A notably tougher version of the Vuelta a Andalucia Ruta Ciclista del Sol starts this Wednesday, with stage 4’s incursion into the mountains of Sierra Nevada all but certain to decide the five-day race.
The more mountainous route is in marked contrast to the 2018 edition of the race, where the presence of Chris Froome (Team Sky) on the start-line, at a point where his participation in events was being strongly questioned in some quarters, completely overshadowed the race action itself.
The tougher format also continues to set Spain’s highest-ranked early-season stage race apart from the Volta ao Algarve - the other 2.HC race which runs concurrently with the Ruta del Sol and has a route more to the liking of the Classics specialists.
The Ruta del Sol kicks off on Wednesday, February 20 in the region’s westerly coastal town of Sanlucar de Barrameda, which is far more famous (in Spain at least) for its annual horse race along its beach than for its cycling. The stage 1 finish on Wednesday in Alcala de los Gazules is more familiar terrain for cycling fans, with the short and steep cobbled ascent where Tim Wellens (Lotto Soudal) won the race last year, fending off Mikel Landa (Movistar). Landa was set to race again this year, until he fractured his collarbone in Mallorca.
Thursday’s long stage eastwards through hilly terrain to Torredonjimeno will likely culminate the Ruta del Sol’s only bunch sprint of 2019, with Danny van Poppel (Jumbo-Visma) a likely favourite for the win. The stage 3 time trial across the sierras of Jaén places the ball back in the GC riders’ court. The short, technical nature - the time trial is only 16 kilometres long and includes a steady grind over a third category climb mid-way through - will probably mean the GC remains tightly locked together for a third stage.
This will most definitely not be the case after Saturday’s ultra-mountainous trek over two major climbs of the Sierra Nevada mountain range during the queen stage of the race. Only 115 kilometres long, stage 4’s first big challenge is the first category Camino del Purche. Then, after looping back down into Granada, it tackles the even harder Hazallanas ascent - immediately preceded by the second category Alto de Guejar Sierra - before a fast, straightforward descent back into Granada and the finish once again.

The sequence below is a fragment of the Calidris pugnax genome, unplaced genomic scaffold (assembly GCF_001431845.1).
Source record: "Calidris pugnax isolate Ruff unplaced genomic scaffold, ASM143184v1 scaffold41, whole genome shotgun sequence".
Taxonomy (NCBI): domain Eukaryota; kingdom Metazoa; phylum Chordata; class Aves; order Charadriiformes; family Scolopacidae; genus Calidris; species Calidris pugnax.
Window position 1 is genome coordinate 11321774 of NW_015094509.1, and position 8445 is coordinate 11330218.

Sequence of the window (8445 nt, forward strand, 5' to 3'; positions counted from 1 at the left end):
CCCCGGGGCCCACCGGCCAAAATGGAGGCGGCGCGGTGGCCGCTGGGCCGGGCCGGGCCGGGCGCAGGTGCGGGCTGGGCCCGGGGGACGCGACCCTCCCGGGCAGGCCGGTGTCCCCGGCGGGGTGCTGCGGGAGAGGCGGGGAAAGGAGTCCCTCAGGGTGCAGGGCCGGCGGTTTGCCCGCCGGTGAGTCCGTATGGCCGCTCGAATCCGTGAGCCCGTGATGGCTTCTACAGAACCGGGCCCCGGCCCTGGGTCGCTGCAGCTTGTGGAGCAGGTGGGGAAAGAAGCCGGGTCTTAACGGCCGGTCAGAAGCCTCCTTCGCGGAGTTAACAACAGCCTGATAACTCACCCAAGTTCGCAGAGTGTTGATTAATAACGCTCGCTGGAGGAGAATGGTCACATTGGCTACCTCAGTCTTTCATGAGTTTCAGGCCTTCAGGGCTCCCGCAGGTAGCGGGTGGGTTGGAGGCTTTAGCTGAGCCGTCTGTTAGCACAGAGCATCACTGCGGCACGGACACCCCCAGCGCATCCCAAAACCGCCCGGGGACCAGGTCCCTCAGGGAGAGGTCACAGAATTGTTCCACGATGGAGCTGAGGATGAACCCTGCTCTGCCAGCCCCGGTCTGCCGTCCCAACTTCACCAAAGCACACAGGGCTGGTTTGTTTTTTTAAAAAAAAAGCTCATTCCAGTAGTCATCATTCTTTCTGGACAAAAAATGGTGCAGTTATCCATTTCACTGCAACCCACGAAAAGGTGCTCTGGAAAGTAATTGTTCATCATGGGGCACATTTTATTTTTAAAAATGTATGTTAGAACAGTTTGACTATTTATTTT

Both the Purche and Hazallanas are well-known to cycling fans. In the 2013 Vuelta a España, Hazallanas was where Chris Horner first moved into the limelight and where Alberto Contador out-duelled Chris Froome in the snow-affected 2014 edition of the Ruta del Sol. As for the Purche, its winding switchback roads take the race over another shoulder of the Sierra Nevada mountain range, and this was where Contador went on the attack in the 2017 Vuelta a España, en route to the Sierra Nevada.
Whatever happens next Saturday on these two climbs, it will almost certainly wipe out any time trial specialist’s advantage gained in Jaén. And, whoever holds the GC lead in Granada will have little to worry about on Sunday’s final stage. The route to the race’s traditional finish in the town of Alhaurin de la Torre near Malaga on the south coast normally lends itself to a breakaway or small bunch sprint victory rather than any last-minute upsets overall.
Mitchelton-Scott and Astana expected to clash
Given the mountainous nature of Andalusia, the most likely candidates for victory will be from Mitchelton-Scott or Astana, on paper the two strongest GC squads in this year's race.
The Australian squad have brought both Yates brothers as well as Esteban Chaves. This will be Simon Yates’ season debut, while Adam arrives after a win last week in the Volta a la Comunitat Valenciana’s toughest stage. The two Britons will likely be a key reference point on the climbs. Teammates Chaves, Jack Haig and Mikel Nieve could both provide strong support when the road steepens, or even sparkle in their own right.
The toughest opposition looks set to be from Astana, who have been dominating in many of the early-season events in Spain and France.
Volta a la Comunitat Valenciana winner Ion Izagirre will receive ample backing from both Vuelta a Murcia champion Luis León Sánchez as well as teammates Pello Bilbao and Jakob Fuglsang. Jumbo-Visma leader Steven Kruijswijk’s form remains something of an unknown on his 2019 debut but he has been training at altitude. Young American Sepp Kuss, the 2018 Tour of Utah winner who rode strongly in Andalucia in last year’s Vuelta a España, is another possible challenger.
Wellens also makes his return to Andalusia, although the route may prove too tough for him, and Dylan Teuns and Matej Mohoric (Bahrain-Merida) have strong past form in hilly week-long stage races.
Whoever is wearing the leader’s jersey next Sunday in Alhaurin de la Torre will have to have shown some very strong climbing form.
Alasdair Fotheringham has been reporting on cycling since 1991. He has covered every Tour de France since 1992 as well as numerous other bike races of all shapes and sizes, ranging from the Olympic Games in 2008 to the now sadly defunct Subida a Urkiola hill climb in Spain. Apart from working for Cyclingnews.com, he is also the cycling correspondent for The Independent and The Independent on Sunday.
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